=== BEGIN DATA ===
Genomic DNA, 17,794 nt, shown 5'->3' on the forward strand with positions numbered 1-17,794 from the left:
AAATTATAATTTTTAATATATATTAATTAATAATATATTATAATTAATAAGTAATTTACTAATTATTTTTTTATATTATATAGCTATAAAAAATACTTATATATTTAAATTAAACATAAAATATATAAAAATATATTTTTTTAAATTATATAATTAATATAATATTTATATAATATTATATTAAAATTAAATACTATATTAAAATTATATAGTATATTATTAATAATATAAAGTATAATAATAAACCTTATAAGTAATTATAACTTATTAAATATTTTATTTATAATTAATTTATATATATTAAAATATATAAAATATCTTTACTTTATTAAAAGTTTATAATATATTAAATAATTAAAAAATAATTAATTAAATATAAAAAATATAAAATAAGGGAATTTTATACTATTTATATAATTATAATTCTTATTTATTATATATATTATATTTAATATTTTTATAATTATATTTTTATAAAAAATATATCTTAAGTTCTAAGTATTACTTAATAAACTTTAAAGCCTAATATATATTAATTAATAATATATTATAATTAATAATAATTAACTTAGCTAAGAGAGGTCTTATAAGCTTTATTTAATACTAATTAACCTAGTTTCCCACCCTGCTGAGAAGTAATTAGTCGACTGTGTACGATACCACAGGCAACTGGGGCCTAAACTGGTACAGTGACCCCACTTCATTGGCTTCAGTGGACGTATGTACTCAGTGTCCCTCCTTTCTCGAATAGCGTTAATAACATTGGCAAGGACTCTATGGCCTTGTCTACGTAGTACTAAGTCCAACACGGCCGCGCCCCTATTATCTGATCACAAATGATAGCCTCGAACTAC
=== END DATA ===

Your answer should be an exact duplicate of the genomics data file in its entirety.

Genomic DNA, 17,794 nt, shown 5'->3' on the forward strand with positions numbered 1-17,794 from the left:
AAATTATAATTTTTAATATATATTAATTAATAATATATTATAATTAATAAGTAATTTACTAATTATTTTTTTATATTATATAGCTATAAAAAATACTTATATATTTAAATTAAACATAAAATATATAAAAATATATTTTTTTAAATTATATAATTAATATAATATTTATATAATATTATATTAAAATTAAATACTATATTAAAATTATATAGTATATTATTAATAATATAAAGTATAATAATAAACCTTATAAGTAATTATAACTTATTAAATATTTTATTTATAATTAATTTATATATATTAAAATATATAAAATATCTTTACTTTATTAAAAGTTTATAATATATTAAATAATTAAAAAATAATTAATTAAATATAAAAAATATAAAATAAGGGAATTTTATACTATTTATATAATTATAATTCTTATTTATTATATATATTATATTTAATATTTTTATAATTATATTTTTATAAAAAATATATCTTAAGTTCTAAGTATTACTTAATAAACTTTAAAGCCTAATATATATTAATTAATAATATATTATAATTAATAATAATTAACTTAGCTAAGAGAGGTCTTATAAGCTTTATTTAATACTAATTAACCTAGTTTCCCACCCTGCTGAGAAGTAATTAGTCGACTGTGTACGATACCACAGGCAACTGGGGCCTAAACTGGTACAGTGACCCCACTTCATTGGCTTCAGTGGACGTATGTACTCAGTGTCCCTCCTTTCTCGAATAGCGTTAATAACATTGGCAAGGACTCTATGGCCTTGTCTACGTAGTACTAAGTCCAACACGGCCGCGCCCCTATTATCTGATCACAAATGATAGCCTCGAACTAC